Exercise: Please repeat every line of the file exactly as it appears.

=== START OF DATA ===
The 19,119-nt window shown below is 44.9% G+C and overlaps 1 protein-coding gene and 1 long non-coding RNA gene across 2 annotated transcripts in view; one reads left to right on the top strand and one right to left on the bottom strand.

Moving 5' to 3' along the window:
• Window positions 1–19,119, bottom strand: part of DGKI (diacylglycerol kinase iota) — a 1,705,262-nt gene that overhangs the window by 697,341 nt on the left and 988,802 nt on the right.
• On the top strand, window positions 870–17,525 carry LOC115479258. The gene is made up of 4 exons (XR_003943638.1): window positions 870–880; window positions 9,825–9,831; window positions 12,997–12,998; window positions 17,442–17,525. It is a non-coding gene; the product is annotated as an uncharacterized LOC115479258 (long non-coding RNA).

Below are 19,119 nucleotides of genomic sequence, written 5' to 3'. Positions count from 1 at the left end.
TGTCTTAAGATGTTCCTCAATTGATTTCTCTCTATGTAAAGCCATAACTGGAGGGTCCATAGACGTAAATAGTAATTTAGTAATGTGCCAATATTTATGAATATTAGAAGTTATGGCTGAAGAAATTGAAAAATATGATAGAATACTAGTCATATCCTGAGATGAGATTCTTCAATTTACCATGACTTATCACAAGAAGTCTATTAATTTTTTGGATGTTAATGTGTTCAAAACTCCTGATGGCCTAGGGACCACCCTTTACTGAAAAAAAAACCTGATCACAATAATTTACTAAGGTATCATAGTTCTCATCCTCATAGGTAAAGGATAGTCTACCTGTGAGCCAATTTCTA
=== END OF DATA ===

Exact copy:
The 19,119-nt window shown below is 44.9% G+C and overlaps 1 protein-coding gene and 1 long non-coding RNA gene across 2 annotated transcripts in view; one reads left to right on the top strand and one right to left on the bottom strand.

Moving 5' to 3' along the window:
• Window positions 1–19,119, bottom strand: part of DGKI (diacylglycerol kinase iota) — a 1,705,262-nt gene that overhangs the window by 697,341 nt on the left and 988,802 nt on the right.
• On the top strand, window positions 870–17,525 carry LOC115479258. The gene is made up of 4 exons (XR_003943638.1): window positions 870–880; window positions 9,825–9,831; window positions 12,997–12,998; window positions 17,442–17,525. It is a non-coding gene; the product is annotated as an uncharacterized LOC115479258 (long non-coding RNA).

Below are 19,119 nucleotides of genomic sequence, written 5' to 3'. Positions count from 1 at the left end.
TGTCTTAAGATGTTCCTCAATTGATTTCTCTCTATGTAAAGCCATAACTGGAGGGTCCATAGACGTAAATAGTAATTTAGTAATGTGCCAATATTTATGAATATTAGAAGTTATGGCTGAAGAAATTGAAAAATATGATAGAATACTAGTCATATCCTGAGATGAGATTCTTCAATTTACCATGACTTATCACAAGAAGTCTATTAATTTTTTGGATGTTAATGTGTTCAAAACTCCTGATGGCCTAGGGACCACCCTTTACTGAAAAAAAAACCTGATCACAATAATTTACTAAGGTATCATAGTTCTCATCCTCATAGGTAAAGGATAGTCTACCTGTGAGCCAATTTCTA